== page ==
Seyfarth Synopsis: The IRS has announced an increase to the applicable dollar amount for determining the Patient-Centered Outcomes Research Institute (“PCORI”) Fee for 2023 as well as other health and welfare limits.

The Affordable Care Act (ACA) established the PCORI to support research on clinical effectiveness. The PCORI is funded in part by fees paid by certain health insurers and sponsors of self-insured health plans (referred to as “PCORI fees”). The PCORI fee is determined by multiplying the average number of covered lives for the plan year times the applicable dollar amount, and is paid annually to the IRS using Form 720. The applicable dollar amount as set by the IRS for plan years ending on or after October 1, 2021 and before October 1, 2022 was $2.79 per enrollee.

The IRS has issued Notice 2022-59 announcing that the applicable dollar amount that must be used to calculate the fee for plan years that end on or after October 1, 2022 and before October 1, 2023. The 2023 PCORI fee is $3.00 per enrollee, an increase of $0.21 per enrollee from 2022. The $3.00 PCORI fee is due July 31, 2023 for 2022 calendar year plans.

For more information on paying the PCORI fee, see our prior posts here and here, and the IRS website here.

Additionally, the IRS previously announced other 2023 cost-of-living adjustments for employer-sponsored health and welfare plans. The changes in the 2023 cost-of-living adjustments for employer-sponsored health and welfare plans are summarized in the table below:

Health and Welfare Program Limits
(Rev. Proc. 2022-24 & Rev. Proc. 2022-38)
Qualified Transportation Fringe Benefit and Qualified Parking (Monthly Limit)$280$300+$20
Health Flexible Spending Account (Health FSA) Maximum Salary Reduction Limit$2,850$3,050+$200
Health FSA Carryover Limit$570$610+$40
Maximum Amount Excluded from Employee’s Gross Income for the Adoption of a Child with Special Needs Through an Adoption Assistance Program (AAP)$14,890$15,950+$1,060
Maximum Amount Excluded from an Employee’s Gross Income for Amounts Paid by an Employer for Qualified Adoption Expenses Through an AAP*$14,890$15,950+$1,060
Health Savings Account (HSA) Annual Contribution Limit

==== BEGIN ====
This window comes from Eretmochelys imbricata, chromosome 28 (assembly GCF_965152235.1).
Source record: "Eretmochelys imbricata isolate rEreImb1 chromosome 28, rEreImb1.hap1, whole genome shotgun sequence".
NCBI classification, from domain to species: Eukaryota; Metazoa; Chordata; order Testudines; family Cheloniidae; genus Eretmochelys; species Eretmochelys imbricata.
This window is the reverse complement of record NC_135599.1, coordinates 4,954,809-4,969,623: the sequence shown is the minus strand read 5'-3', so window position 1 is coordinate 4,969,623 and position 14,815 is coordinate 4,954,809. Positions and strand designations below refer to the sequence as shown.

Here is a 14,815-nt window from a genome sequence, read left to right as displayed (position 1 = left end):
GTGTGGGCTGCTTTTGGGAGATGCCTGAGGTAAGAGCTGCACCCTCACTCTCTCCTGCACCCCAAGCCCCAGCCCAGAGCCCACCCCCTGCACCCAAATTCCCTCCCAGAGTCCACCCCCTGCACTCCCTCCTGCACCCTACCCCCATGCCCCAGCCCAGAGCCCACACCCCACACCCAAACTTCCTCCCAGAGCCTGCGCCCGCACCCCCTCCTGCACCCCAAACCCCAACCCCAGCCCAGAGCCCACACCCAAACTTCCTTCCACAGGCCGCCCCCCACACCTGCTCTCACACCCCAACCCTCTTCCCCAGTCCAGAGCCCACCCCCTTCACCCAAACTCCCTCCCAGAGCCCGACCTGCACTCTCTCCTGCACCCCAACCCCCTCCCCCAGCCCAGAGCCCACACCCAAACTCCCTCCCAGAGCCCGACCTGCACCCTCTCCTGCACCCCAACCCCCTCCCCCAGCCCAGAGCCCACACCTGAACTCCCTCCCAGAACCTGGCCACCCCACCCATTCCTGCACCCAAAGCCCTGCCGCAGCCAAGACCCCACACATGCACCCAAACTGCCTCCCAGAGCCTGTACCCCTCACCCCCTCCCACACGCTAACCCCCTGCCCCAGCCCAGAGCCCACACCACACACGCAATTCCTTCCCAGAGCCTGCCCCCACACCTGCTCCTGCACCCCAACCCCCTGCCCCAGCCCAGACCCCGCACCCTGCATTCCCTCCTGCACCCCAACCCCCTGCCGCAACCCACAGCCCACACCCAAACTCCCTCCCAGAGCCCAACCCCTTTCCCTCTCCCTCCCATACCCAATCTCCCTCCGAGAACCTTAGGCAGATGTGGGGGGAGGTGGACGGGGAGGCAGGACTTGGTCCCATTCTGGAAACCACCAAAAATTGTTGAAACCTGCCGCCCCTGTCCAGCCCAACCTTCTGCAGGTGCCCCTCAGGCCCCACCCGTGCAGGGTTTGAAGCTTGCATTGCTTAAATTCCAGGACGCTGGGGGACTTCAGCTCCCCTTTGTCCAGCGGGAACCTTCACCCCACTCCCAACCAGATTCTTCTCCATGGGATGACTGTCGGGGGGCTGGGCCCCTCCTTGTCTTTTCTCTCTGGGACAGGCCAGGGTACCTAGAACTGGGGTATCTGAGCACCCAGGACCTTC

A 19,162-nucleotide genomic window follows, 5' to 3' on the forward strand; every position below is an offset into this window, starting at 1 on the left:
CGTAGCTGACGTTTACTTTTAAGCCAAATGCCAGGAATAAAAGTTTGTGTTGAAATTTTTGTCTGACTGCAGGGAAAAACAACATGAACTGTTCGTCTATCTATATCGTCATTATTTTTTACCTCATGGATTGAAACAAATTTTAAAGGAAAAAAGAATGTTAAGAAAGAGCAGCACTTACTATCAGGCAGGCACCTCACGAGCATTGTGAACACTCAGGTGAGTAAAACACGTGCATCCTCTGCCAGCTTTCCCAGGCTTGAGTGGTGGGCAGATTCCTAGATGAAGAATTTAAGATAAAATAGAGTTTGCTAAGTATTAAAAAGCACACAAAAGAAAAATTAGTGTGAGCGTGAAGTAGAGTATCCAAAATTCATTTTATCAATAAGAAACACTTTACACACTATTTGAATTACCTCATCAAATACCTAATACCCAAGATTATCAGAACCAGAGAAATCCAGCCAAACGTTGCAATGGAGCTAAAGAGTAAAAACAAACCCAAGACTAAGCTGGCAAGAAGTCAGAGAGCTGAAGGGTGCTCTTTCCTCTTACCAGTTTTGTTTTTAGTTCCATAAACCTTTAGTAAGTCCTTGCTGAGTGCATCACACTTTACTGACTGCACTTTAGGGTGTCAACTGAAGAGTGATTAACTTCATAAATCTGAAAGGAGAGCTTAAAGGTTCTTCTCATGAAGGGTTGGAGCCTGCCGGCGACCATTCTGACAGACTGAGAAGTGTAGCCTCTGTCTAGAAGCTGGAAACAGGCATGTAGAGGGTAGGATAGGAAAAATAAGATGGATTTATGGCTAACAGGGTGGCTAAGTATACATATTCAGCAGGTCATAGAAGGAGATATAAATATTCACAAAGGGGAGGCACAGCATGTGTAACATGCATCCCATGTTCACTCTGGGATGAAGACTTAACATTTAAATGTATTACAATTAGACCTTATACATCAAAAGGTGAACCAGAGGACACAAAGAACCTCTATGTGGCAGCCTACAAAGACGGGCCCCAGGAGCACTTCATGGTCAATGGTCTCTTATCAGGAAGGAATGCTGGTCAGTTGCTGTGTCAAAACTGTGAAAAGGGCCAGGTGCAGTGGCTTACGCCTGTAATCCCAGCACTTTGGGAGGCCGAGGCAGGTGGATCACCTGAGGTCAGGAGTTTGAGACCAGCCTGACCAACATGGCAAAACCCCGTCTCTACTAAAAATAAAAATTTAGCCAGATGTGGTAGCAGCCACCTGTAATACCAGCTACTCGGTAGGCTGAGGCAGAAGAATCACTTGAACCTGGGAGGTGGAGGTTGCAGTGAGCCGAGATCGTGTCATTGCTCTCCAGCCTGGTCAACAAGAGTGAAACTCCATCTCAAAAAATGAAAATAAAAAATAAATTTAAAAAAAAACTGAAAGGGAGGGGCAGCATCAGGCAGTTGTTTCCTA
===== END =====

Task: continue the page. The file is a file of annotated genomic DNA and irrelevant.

• Self-only Coverage
• Family Coverage



HSA Catch-up Contribution Limit**$1,000$1,000No change
Dependent Care Flexible Spending Account (Dependent Care FSA)*** Annual Contribution Limit for Employee’s Who Are Married and Filing a Joint Return or if the Employee Is a Single Parent$5,000$5,000No change
Dependent Care FSA Annual Contribution Limit if Employee Is Married But Filing Separately$2,500$2,500No change
High Deductible Health Plan (HDHP) Minimum Annual Deductible
• Self-only Coverage
• Family Coverage



HDHP Maximum Annual Out-of-pocket Limit (Deductibles, Co-payments and Other Amounts, but not Premiums)
• Self-only Coverage
• Family Coverage



Maximum Amount that May Be Made Newly Available for an Excepted-Benefit Health Reimbursement Arrangements (EBHRA)$1,800$1,950+$150

* The amount excludable from an employee’s gross income for amounts paid by an employer for qualified adoption expenses through an AAP begins to phase out in 2023 for taxpayers with modified adjusted gross income in excess of $239,230 and is completely phased out in 2023 for taxpayers with modified adjusted gross income of $279,230 or more.

** The HSA Catch-up Contribution limit is set by statute.

***Dependent FSA limits are set by statute and do not adjust for inflation, but the Dependent FSA limits were temporarily increased for 2021 only by the American Rescue Plan Act of 2021 due to the COVID-19 pandemic.

Please contact the employee benefits attorney at Seyfarth Shaw LLP with whom you usually work if you have any questions regarding the PCORI fee or the 2023 limits on health and welfare plans.